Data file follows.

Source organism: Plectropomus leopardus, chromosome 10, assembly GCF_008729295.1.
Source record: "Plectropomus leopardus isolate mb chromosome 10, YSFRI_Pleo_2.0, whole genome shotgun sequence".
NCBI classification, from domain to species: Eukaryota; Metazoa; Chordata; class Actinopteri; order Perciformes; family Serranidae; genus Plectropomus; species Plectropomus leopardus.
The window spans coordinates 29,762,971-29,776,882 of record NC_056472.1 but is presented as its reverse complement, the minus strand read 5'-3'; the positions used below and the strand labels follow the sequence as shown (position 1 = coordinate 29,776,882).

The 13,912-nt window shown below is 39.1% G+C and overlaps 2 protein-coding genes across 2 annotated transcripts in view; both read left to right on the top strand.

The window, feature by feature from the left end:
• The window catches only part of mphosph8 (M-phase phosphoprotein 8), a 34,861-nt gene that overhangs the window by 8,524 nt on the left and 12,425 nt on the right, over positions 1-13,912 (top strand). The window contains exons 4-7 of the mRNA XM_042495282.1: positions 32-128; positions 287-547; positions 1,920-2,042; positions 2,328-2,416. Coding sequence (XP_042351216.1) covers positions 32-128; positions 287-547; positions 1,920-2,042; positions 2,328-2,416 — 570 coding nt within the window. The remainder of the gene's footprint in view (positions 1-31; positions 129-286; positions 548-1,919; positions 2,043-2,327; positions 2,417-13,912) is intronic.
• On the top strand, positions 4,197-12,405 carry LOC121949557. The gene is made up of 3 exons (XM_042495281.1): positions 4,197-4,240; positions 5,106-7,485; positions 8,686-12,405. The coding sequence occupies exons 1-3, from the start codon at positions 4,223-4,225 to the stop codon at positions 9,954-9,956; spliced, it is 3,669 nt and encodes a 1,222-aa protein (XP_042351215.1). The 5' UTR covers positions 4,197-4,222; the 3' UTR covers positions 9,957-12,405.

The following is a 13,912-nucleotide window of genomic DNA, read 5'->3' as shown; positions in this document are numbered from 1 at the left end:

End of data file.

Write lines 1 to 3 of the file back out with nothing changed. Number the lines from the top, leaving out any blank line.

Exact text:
Source organism: Plectropomus leopardus, chromosome 10, assembly GCF_008729295.1.
Source record: "Plectropomus leopardus isolate mb chromosome 10, YSFRI_Pleo_2.0, whole genome shotgun sequence".
NCBI classification, from domain to species: Eukaryota; Metazoa; Chordata; class Actinopteri; order Perciformes; family Serranidae; genus Plectropomus; species Plectropomus leopardus.